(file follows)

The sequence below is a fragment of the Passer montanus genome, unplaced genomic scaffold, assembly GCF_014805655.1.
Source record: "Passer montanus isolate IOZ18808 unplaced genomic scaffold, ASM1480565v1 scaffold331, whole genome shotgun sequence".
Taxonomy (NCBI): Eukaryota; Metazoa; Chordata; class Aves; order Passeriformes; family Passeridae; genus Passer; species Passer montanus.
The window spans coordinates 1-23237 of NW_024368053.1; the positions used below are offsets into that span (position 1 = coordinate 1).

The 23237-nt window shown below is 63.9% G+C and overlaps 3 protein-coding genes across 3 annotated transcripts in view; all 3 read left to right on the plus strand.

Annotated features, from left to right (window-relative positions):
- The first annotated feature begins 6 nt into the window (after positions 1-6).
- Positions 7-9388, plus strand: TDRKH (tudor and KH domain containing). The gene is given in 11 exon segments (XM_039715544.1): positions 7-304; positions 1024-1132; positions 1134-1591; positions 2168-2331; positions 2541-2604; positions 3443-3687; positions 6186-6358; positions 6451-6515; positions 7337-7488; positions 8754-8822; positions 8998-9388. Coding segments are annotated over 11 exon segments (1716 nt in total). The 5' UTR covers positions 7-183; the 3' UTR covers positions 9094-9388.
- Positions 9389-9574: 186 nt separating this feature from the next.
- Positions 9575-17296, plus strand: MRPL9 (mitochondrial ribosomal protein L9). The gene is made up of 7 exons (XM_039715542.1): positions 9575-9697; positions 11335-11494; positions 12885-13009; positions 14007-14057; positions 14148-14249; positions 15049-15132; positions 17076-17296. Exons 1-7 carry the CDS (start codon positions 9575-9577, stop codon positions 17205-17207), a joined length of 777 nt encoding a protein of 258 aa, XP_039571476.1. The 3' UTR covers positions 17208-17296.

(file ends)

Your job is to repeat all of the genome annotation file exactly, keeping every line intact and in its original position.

The sequence below is a fragment of the Passer montanus genome, unplaced genomic scaffold, assembly GCF_014805655.1.
Source record: "Passer montanus isolate IOZ18808 unplaced genomic scaffold, ASM1480565v1 scaffold331, whole genome shotgun sequence".
Taxonomy (NCBI): Eukaryota; Metazoa; Chordata; class Aves; order Passeriformes; family Passeridae; genus Passer; species Passer montanus.
The window spans coordinates 1-23237 of NW_024368053.1; the positions used below are offsets into that span (position 1 = coordinate 1).

The 23237-nt window shown below is 63.9% G+C and overlaps 3 protein-coding genes across 3 annotated transcripts in view; all 3 read left to right on the plus strand.

Annotated features, from left to right (window-relative positions):
- The first annotated feature begins 6 nt into the window (after positions 1-6).
- Positions 7-9388, plus strand: TDRKH (tudor and KH domain containing). The gene is given in 11 exon segments (XM_039715544.1): positions 7-304; positions 1024-1132; positions 1134-1591; positions 2168-2331; positions 2541-2604; positions 3443-3687; positions 6186-6358; positions 6451-6515; positions 7337-7488; positions 8754-8822; positions 8998-9388. Coding segments are annotated over 11 exon segments (1716 nt in total). The 5' UTR covers positions 7-183; the 3' UTR covers positions 9094-9388.
- Positions 9389-9574: 186 nt separating this feature from the next.
- Positions 9575-17296, plus strand: MRPL9 (mitochondrial ribosomal protein L9). The gene is made up of 7 exons (XM_039715542.1): positions 9575-9697; positions 11335-11494; positions 12885-13009; positions 14007-14057; positions 14148-14249; positions 15049-15132; positions 17076-17296. Exons 1-7 carry the CDS (start codon positions 9575-9577, stop codon positions 17205-17207), a joined length of 777 nt encoding a protein of 258 aa, XP_039571476.1. The 3' UTR covers positions 17208-17296.